The sole question on appeal is the trial court’s valuation of Aubin’s 50% ownership of Bluebird, which she had claimed as exempt under N.C. Gen. Stat. § lC-1601(a)(2). Section lC-1601(a)(2) permits a debtor to exempt her “aggregate interest in any property, not to exceed three thousand five hundred dollars ($3,500) in value less any amount of the exemption used under subdivision (1).” The statute defines “value” as the “fair market value of an individual’s interest in *612property, less valid liens superior to the judgment lien sought to be enforced.” N.C. Gen. Stat. § lC-1601(b). Thus, we must determine whether the trial court properly determined the fair market value of defendant’s Bluebird stock.

Although the General Assembly did not further define “fair market value,” it is generally defined as “[t]he price that a seller is willing to accept and a buyer is willing to pay on the open market and in an arm’s-length transaction.” Black’s Law Dictionary 1587 (8th ed. 2004). In this case, the trial court made only two findings of fact related to the valuation of defendant’s stock in Bluebird: (1) that Bluebird is “mired in litigation such that a third party would have no reasonable interest” in buying Aubin’s stock and (2) that it would be “unfair and inequitable to allow Mr. Anthony Susi to purchase the stock for $3,500 when he has been at least partially responsible for the litigation.”

[1] We address the second finding first. The sole task before the district court was calculation of the fair market value of Aubin’s stock. The statute is precise: it directs that “[t]he district court judge must determine the value of the property.” N.C. Gen. Stat. § lC-1603(e)(8). This is a question of fact to be decided based on the evidence. Aubin has cited no authority, and we have found none, that would permit a district court to base its allowance of a party’s claim of exemption on the court’s assessment of the equities between the parties rather than on the actual value of the property.

This case highlights the problems with allowing a trial court to do so. Implicit in the trial court’s finding of unfairness and inequity is an assumption that Susi behaved inappropriately in connection with unspecified litigation proceedings. To the extent that the district court was referring to the litigation that gave rise to the foreign judgments being enforced, the Davidson County District Court was prohibited from revisiting the merits of the litigation. The Davidson County Superior Court had already entered orders rejecting Aubin’s defenses and directing enforcement of the judgments.2 To the extent the district court was referring to Aubin’s litigation against Susi, this Court affirmed the dismissal of those claims. The dismissed claims cannot now be re-litigated in the guise of an exemption hear*613ing. The pendency of the remaining litigation involving Harborgate can be considered as a factor in calculating the fair market value of Aubin’s stock.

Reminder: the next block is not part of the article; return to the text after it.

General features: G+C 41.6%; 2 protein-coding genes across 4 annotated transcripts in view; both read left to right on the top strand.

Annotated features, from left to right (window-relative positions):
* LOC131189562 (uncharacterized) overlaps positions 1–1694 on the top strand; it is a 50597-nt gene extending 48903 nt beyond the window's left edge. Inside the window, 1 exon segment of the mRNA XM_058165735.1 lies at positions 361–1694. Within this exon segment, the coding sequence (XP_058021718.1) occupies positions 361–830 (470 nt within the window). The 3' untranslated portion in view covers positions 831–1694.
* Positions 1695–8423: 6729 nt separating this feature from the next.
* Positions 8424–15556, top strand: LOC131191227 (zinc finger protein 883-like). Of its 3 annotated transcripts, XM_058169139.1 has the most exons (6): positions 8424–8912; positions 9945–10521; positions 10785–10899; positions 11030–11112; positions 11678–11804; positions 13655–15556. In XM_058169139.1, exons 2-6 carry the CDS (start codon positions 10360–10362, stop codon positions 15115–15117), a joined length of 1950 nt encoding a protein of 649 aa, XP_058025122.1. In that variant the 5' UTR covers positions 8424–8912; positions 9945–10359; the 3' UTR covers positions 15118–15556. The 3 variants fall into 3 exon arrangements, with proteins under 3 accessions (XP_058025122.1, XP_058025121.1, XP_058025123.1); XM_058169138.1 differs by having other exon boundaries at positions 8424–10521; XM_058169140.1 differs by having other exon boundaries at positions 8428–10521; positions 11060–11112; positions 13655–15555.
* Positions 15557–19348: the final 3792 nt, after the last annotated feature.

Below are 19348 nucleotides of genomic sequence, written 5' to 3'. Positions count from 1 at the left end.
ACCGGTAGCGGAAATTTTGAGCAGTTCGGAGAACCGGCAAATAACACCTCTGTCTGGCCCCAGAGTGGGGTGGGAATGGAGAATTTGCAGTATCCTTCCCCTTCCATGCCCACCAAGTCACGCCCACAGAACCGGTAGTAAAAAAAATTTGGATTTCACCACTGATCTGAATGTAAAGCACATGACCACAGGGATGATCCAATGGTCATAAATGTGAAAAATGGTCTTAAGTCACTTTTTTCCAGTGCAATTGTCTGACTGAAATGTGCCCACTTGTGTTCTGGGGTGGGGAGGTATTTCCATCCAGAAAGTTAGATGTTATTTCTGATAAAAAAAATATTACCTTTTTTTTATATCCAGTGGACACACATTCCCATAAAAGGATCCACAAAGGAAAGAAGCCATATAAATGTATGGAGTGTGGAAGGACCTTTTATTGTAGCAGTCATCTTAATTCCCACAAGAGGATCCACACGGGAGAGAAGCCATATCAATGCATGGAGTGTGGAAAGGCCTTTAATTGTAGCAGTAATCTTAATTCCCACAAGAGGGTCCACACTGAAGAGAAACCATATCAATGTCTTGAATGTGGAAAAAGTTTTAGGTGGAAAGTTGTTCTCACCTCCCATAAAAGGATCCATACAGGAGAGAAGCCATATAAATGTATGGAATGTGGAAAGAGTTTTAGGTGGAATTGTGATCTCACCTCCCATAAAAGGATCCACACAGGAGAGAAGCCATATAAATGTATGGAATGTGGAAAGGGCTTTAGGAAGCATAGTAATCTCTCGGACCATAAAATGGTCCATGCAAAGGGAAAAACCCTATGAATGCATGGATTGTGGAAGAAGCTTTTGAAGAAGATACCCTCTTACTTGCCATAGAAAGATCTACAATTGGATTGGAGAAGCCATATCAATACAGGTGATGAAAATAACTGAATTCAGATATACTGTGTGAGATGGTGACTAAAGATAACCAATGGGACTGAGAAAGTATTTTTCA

[2] With respect to the first finding — that “[t]he company is mired in litigation such that a third party would have no reasonable interest in buying [defendant's stock” — we-are unable to determine from that single statement how or by what methodology the district court arrived at its conclusion that Bluebird’s “value” was zero. Plaintiffs point to a $4.5 million offer made by an unrelated third party for Harborgate — the sole asset of Bluebird — at a point when litigation by Harborgate homeowners was already pending against Bluebird. Although Aubin responds that subsequent to that time, two other lawsuits were filed, plaintiffs counter that those two lawsuits had been disposed of at the time of the exemption proceeding. We cannot determine from the district court’s order how it resolved these various factual disputes. Moreover, the record contains no evidence that, purely as a result of pending litigation, Bluebird had no fair market value.

Aubin has argued on appeal that other reasons exist for valuing her stock at zero, including (1) the negative book value of Bluebird and the lack of any evidence of good will, (2) potential purchasers’ unwillingness to become Susi’s partner, and (3) the lien of Aubin’s law firm. The trial court, however, made no findings regarding those contentions. Further, we note that Aubin testified, contrary to her position on appeal, that she did not believe that the listed book value was accurate, but rather held the opinion that Harborgate was worth more and liabilities were significantly less. We cannot determine whether Aubin’s current contentions formed any part of the basis for the trial court’s valuation or, if so, how the court resolved related questions such as the book value of Bluebird or whether the law firm’s lien was superior to the judgment lien.

We conclude that the district court’s findings of fact regarding its valuation of Aubin’s 50% ownership in Bluebird are not sufficiently specific for appellate review. “Without proper findings of fact, we cannot perform our review function even though there may be evidence to support the judgment.” Chloride, Inc. v. Honeycutt, 71 N.C. App. 805, 806, 323 S.E.2d 368, 369 (1984).

Accordingly, we vacate the district court’s decision to the extent it sets a value of zero for Aubin’s Bluebird stock and remand for further findings of fact regarding the value of that stock, including the *614methodology used in reaching that valuation. Cf. Patton v. Patton, 318 N.C. 404, 406, 348 S.E.2d 593, 595 (1986) (holding in an equitable distribution case that “the trial court should make specific findings regarding the value of a spouse’s professional practice and the existence and value of its goodwill, and should clearly indicate the evidence on which its valuations are based, preferably noting the valuation method or methods on which it relied” (internal quotation marks omitted)). As in the equitable distribution context, if it appears on appeal that the trial court reasonably determined the value of the stock based on competent evidence and on a sound valuation method or methods, the valuation will not be disturbed. Offerman v. Offerman, 137 N.C. App. 289, 293, 527 S.E.2d 684, 686 (2000).

Vacated and remanded.

Judges TIMMONS-GOODSON and TYSON concur.